Sometimes, we humans let our dumb values prevent us from taking biological realities seriously. Take pooping, for example: People have decided pooping is gross, even though it's a thing that most of us do literally every day. Now, some scientists think that even cannibalism is worth another hard look.
Image: Youtube (Screenshot)
Cannibalism naturally occurs in a lot of species of insects, fish and even mammals. And despite our aversion to it as a so-called "civilised" species, cannibalism seems to serve a purpose. A team led by UC San Diego researcher Benjamin Van Allen reviewed past research on cannibalism and came to the conclusion that it might help to limit disease spread in some populations.
"We've been looking at cannibals individually," instead of cannibalism's effects on entire species, study co-author Bret Elderd from Louisiana State University told Gizmodo. "We're not advocating that cannibalism is good, but instead that cannibalism is not automatically detrimental."
The benefit of eating one's own kind is that members of the same species have all the nutrients you need, in the right amounts. But they also can carry the exact pathogens that can get you sick. Still, diseases don't have perfect transmission rates, and there's no guarantee a cannibal will get sick from eating a sick relative.
The team looked at lots of past research on certain diseases in several different species of insects, fish and frogs. The fall armyworm, for example, can suffer from a specific virus that prevents it from growing larger, making it look like a tasty snack to a healthy caterpillar. But if healthy caterpillars are eating sick ones, it begs a question: Will the species succumb to the disease, or will fewer hosts help the population to prevail?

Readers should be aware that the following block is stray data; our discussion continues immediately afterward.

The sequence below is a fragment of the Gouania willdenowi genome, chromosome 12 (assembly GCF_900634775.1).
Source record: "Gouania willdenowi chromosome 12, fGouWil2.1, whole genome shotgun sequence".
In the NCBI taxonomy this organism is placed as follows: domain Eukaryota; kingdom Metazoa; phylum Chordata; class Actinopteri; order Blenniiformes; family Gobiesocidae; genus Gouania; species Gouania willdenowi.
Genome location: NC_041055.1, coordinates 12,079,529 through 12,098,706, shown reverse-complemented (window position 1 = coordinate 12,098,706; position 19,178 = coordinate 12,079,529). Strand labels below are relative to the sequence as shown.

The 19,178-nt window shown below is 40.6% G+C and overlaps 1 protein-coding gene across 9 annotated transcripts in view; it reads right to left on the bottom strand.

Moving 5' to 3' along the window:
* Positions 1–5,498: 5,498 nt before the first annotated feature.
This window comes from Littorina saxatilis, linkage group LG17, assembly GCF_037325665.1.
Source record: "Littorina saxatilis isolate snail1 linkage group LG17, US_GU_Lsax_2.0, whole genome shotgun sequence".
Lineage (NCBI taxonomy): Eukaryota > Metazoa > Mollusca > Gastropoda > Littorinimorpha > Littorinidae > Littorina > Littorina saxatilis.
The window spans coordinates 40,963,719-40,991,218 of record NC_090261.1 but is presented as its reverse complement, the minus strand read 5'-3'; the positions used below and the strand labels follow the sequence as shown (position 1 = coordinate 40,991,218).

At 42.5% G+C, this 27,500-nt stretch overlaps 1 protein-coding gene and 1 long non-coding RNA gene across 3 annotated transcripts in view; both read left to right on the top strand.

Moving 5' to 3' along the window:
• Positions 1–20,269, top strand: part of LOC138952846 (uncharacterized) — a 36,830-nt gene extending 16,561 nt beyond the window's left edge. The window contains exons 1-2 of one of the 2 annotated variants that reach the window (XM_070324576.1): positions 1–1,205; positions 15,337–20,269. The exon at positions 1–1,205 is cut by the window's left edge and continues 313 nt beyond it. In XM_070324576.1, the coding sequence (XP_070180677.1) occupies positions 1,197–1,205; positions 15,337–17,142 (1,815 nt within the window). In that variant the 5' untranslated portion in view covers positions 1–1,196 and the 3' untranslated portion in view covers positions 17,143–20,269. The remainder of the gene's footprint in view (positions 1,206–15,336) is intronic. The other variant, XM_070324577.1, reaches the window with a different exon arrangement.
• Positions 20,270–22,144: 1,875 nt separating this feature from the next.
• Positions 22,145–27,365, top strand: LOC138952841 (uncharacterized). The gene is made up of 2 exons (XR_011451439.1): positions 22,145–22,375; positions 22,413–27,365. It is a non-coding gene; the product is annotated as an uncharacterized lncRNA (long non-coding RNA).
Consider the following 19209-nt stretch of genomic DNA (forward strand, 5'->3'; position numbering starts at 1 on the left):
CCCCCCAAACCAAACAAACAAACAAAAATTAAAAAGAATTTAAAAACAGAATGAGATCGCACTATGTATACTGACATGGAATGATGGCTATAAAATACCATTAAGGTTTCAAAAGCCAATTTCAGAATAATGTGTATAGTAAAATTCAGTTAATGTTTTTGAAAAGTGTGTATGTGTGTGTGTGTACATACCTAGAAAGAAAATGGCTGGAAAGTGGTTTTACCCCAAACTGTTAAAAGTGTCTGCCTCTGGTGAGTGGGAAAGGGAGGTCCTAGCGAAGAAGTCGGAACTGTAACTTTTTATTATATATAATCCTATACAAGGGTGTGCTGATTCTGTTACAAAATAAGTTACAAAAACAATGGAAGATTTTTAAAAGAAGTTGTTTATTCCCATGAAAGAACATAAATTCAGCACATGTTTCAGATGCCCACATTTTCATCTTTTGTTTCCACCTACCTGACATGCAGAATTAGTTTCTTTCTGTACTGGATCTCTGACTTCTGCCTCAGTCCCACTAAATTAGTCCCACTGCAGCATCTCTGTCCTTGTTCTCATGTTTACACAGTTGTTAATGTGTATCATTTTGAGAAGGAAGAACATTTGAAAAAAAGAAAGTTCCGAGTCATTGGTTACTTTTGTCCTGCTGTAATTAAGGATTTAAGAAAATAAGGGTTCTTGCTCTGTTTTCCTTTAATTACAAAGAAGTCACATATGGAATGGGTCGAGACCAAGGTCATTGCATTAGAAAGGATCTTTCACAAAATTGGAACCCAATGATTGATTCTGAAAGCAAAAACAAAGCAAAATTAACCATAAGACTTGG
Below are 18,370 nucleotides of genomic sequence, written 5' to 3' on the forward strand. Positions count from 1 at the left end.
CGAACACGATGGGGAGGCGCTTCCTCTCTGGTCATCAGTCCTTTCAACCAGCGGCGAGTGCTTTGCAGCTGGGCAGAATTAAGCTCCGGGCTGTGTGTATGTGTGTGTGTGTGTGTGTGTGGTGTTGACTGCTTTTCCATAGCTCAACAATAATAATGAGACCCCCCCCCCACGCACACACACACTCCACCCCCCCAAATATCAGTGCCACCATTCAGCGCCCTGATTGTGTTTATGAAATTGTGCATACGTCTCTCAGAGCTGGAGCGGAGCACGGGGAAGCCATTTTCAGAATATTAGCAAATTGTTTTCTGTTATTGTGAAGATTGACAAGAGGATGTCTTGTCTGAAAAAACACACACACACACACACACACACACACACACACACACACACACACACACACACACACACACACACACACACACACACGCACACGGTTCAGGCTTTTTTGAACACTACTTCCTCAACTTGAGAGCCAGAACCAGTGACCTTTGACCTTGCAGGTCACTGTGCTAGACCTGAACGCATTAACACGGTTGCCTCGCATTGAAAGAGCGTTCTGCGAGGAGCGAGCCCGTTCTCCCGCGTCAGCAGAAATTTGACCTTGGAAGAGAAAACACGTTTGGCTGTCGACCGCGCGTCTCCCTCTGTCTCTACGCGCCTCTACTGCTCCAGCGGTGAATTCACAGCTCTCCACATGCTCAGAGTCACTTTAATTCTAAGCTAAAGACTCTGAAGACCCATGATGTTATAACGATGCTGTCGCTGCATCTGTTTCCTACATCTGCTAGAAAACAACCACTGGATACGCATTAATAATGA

On reviewing the literature and after conducting experiments, the researchers found that cannibalism can actually reduce the prevalence of a pathogen in a species. But this is not necessarily true. In communities where multiple individuals feast on the same diseased corpse, the population could instead succumb, due to the number of infections being greater than the number of infected hosts eaten. The team published their work in The American Naturalist journal.
I sent the paper to a few researchers who said it was interesting, but did not have time to send specific comments.
Elderd thinks that knowledge of the benefits of cannibalism to a population could help people deal with things such as pest outbreaks. The fall armyworm, for example, is a pest both in the United States and Africa. But "cannibalism can have potentially broad scale applications and impacts on biocontrol," he said. "If you don't understand it, you can't use it as a tool to manage pest outbreaks."
As a final note, you obviously shouldn't eat your neighbour. However, Elderd would like people to take another critical look at how cannibalism works in nature. It might yield some important scientific insights.